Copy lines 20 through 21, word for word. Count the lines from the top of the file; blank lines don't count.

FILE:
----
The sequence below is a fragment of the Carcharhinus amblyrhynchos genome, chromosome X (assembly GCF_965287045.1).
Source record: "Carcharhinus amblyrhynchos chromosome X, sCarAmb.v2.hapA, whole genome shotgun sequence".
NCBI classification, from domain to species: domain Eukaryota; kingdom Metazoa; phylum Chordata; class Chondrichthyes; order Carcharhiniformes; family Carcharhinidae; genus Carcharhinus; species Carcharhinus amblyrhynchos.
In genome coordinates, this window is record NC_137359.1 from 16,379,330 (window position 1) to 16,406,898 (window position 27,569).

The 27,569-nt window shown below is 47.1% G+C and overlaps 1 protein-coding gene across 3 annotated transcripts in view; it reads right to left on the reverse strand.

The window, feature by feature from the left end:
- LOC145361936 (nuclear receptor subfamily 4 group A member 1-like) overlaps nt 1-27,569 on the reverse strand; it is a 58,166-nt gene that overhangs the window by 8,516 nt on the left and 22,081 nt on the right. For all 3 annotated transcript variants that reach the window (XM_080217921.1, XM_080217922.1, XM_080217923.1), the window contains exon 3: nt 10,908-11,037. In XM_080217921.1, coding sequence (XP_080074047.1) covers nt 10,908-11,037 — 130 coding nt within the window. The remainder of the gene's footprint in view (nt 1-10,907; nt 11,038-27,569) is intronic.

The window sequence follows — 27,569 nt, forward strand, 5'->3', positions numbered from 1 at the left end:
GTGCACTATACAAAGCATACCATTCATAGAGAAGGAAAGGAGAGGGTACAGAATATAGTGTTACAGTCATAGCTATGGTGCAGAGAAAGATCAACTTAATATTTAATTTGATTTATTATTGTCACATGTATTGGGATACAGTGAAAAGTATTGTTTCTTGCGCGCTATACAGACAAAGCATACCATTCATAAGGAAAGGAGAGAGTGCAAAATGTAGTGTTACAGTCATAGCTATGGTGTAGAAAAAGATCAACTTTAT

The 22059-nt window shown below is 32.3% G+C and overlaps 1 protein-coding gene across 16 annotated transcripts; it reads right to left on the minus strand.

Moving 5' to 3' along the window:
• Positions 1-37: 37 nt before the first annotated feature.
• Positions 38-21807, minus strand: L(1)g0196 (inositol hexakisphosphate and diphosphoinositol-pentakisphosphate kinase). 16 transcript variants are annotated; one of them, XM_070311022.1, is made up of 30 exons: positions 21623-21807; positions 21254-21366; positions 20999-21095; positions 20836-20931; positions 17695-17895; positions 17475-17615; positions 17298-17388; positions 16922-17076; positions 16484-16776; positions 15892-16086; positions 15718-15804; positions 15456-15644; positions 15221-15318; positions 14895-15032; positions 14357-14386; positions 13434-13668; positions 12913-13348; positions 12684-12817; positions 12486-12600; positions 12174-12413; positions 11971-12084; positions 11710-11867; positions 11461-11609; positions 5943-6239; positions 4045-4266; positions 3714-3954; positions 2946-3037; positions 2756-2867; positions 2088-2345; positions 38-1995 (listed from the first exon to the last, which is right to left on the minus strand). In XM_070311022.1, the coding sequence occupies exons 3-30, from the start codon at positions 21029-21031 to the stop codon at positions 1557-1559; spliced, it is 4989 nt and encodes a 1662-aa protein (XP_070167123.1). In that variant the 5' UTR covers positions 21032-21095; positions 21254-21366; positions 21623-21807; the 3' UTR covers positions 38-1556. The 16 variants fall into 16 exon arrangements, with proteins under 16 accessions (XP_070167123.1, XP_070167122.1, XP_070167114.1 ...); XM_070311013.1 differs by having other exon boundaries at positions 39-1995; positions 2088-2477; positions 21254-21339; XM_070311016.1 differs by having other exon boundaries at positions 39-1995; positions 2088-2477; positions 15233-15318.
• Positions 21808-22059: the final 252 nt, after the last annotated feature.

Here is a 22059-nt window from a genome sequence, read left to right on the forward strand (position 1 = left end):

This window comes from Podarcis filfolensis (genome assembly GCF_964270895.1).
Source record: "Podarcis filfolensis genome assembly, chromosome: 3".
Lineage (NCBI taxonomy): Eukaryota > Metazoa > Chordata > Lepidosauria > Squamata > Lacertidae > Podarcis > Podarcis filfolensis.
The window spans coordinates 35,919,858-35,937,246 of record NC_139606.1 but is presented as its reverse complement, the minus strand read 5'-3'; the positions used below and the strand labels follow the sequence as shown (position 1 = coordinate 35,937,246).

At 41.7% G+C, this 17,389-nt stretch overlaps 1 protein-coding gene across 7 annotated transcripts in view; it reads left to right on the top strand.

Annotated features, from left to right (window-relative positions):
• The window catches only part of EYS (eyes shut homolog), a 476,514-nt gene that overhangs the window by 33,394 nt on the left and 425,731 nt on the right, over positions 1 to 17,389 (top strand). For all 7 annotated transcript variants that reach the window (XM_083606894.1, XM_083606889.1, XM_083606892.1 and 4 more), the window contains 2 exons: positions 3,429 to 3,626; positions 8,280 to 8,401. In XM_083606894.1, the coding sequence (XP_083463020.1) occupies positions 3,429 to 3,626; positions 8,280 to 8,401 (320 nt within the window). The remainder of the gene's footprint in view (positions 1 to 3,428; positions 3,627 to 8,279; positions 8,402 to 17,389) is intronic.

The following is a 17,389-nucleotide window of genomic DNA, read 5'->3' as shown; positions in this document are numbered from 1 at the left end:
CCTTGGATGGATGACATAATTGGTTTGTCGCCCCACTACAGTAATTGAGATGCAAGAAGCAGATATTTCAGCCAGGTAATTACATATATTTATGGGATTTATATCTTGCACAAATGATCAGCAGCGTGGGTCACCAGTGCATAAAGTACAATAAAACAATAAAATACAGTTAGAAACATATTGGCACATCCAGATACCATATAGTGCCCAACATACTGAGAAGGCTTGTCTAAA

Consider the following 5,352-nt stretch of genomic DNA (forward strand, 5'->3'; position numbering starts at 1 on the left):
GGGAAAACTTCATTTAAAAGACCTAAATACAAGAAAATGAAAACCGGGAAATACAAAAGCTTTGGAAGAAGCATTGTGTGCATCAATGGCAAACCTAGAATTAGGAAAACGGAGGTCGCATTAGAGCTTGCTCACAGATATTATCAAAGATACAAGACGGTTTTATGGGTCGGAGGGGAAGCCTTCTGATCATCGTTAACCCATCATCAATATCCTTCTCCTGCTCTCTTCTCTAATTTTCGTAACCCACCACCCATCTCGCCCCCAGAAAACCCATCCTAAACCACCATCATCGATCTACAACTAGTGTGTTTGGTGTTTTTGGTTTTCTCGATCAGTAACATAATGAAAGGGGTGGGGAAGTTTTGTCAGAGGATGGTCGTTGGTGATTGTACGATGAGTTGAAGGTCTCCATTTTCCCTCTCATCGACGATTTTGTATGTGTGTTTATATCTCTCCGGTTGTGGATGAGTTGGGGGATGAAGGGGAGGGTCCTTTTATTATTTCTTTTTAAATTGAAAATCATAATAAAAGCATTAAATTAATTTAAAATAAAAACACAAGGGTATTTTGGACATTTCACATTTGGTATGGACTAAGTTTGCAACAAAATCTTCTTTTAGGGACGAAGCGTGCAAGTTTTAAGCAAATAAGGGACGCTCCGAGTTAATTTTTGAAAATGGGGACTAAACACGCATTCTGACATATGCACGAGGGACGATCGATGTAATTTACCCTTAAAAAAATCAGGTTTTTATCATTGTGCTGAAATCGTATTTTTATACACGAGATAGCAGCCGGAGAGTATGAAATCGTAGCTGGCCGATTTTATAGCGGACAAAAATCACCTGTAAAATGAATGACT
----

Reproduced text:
At 41.7% G+C, this 17,389-nt stretch overlaps 1 protein-coding gene across 7 annotated transcripts in view; it reads left to right on the top strand.

Annotated features, from left to right (window-relative positions):